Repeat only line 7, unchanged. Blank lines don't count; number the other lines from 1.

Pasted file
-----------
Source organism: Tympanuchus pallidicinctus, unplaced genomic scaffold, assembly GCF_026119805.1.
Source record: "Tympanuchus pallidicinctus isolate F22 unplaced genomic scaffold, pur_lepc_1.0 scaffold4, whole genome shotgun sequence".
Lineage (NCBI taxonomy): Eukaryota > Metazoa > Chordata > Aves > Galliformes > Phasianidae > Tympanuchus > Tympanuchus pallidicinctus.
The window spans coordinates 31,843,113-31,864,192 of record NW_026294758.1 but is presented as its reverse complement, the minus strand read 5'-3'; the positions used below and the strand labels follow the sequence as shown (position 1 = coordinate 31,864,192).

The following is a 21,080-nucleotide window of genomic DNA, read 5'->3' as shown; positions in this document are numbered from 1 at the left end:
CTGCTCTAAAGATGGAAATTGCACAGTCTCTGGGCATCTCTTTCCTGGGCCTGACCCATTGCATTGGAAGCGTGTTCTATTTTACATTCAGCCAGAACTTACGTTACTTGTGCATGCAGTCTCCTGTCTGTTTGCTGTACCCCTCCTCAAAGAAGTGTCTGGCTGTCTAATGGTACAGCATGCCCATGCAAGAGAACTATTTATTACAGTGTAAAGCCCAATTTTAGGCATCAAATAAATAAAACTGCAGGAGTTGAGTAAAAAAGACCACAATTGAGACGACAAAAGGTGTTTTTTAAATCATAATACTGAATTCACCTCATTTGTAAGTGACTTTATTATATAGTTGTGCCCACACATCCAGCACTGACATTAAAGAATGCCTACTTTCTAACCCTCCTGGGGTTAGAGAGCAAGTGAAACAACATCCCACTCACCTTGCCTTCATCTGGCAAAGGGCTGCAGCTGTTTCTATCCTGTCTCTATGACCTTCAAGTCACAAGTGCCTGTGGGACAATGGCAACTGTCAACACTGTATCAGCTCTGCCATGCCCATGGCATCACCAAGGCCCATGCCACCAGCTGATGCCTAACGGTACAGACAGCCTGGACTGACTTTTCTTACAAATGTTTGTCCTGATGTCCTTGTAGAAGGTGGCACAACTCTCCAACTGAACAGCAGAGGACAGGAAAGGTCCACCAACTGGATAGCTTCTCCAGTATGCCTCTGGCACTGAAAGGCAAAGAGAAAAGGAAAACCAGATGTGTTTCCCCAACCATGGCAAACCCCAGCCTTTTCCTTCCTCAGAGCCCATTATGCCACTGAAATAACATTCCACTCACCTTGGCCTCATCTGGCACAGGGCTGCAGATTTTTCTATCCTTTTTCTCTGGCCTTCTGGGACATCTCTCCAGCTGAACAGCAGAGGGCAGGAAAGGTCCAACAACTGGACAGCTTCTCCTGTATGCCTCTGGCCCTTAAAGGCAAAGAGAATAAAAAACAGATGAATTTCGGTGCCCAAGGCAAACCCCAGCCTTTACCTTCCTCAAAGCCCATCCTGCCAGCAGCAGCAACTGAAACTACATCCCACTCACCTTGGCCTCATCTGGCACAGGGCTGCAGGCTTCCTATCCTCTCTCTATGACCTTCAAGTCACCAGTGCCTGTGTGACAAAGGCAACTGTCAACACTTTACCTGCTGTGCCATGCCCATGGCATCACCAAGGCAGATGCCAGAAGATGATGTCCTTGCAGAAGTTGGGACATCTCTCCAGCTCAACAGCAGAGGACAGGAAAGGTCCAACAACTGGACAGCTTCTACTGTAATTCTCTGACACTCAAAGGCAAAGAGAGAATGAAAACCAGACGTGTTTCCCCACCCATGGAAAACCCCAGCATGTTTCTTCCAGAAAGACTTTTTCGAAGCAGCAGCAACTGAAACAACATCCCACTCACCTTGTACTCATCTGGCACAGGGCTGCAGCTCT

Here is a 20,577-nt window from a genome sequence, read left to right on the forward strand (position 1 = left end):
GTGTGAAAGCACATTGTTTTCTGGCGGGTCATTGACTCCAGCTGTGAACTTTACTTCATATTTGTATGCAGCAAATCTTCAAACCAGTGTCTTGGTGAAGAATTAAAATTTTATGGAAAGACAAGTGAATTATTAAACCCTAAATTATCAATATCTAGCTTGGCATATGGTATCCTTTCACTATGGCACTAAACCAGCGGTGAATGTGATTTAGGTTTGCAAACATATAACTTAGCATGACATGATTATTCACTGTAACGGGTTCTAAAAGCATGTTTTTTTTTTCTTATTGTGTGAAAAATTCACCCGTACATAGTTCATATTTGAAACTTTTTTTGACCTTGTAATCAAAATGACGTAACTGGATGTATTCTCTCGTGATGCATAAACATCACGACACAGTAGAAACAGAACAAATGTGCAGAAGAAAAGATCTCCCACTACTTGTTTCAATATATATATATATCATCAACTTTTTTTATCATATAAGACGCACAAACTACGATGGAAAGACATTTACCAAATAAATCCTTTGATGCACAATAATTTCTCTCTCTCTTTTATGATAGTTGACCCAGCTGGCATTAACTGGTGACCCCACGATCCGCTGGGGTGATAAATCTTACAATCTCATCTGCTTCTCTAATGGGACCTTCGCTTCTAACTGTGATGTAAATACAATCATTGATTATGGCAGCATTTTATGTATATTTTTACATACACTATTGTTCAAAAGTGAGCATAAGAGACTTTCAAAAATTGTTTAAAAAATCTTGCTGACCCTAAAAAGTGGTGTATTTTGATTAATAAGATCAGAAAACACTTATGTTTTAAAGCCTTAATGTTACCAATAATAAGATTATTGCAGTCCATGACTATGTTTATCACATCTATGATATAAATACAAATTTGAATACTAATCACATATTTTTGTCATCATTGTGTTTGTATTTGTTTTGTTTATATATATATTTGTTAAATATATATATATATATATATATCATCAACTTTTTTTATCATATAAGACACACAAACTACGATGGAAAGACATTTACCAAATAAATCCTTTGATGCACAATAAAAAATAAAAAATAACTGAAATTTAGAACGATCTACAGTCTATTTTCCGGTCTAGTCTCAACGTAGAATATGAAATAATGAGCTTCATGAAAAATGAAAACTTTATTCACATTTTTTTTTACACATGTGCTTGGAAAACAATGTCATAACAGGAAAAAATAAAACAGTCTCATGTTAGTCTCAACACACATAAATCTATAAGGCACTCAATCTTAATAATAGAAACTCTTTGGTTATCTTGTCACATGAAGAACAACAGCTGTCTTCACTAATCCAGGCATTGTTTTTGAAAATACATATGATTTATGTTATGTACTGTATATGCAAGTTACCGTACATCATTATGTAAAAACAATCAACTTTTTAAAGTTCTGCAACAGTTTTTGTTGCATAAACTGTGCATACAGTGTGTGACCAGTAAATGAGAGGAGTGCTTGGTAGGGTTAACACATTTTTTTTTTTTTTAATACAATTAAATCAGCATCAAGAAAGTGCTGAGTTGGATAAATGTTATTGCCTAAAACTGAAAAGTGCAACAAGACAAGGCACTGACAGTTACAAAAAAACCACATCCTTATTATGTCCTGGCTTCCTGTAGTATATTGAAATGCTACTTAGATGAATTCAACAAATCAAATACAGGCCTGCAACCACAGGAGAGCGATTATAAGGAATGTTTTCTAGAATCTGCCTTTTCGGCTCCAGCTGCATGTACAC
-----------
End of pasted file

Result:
Here is a 20,577-nt window from a genome sequence, read left to right on the forward strand (position 1 = left end):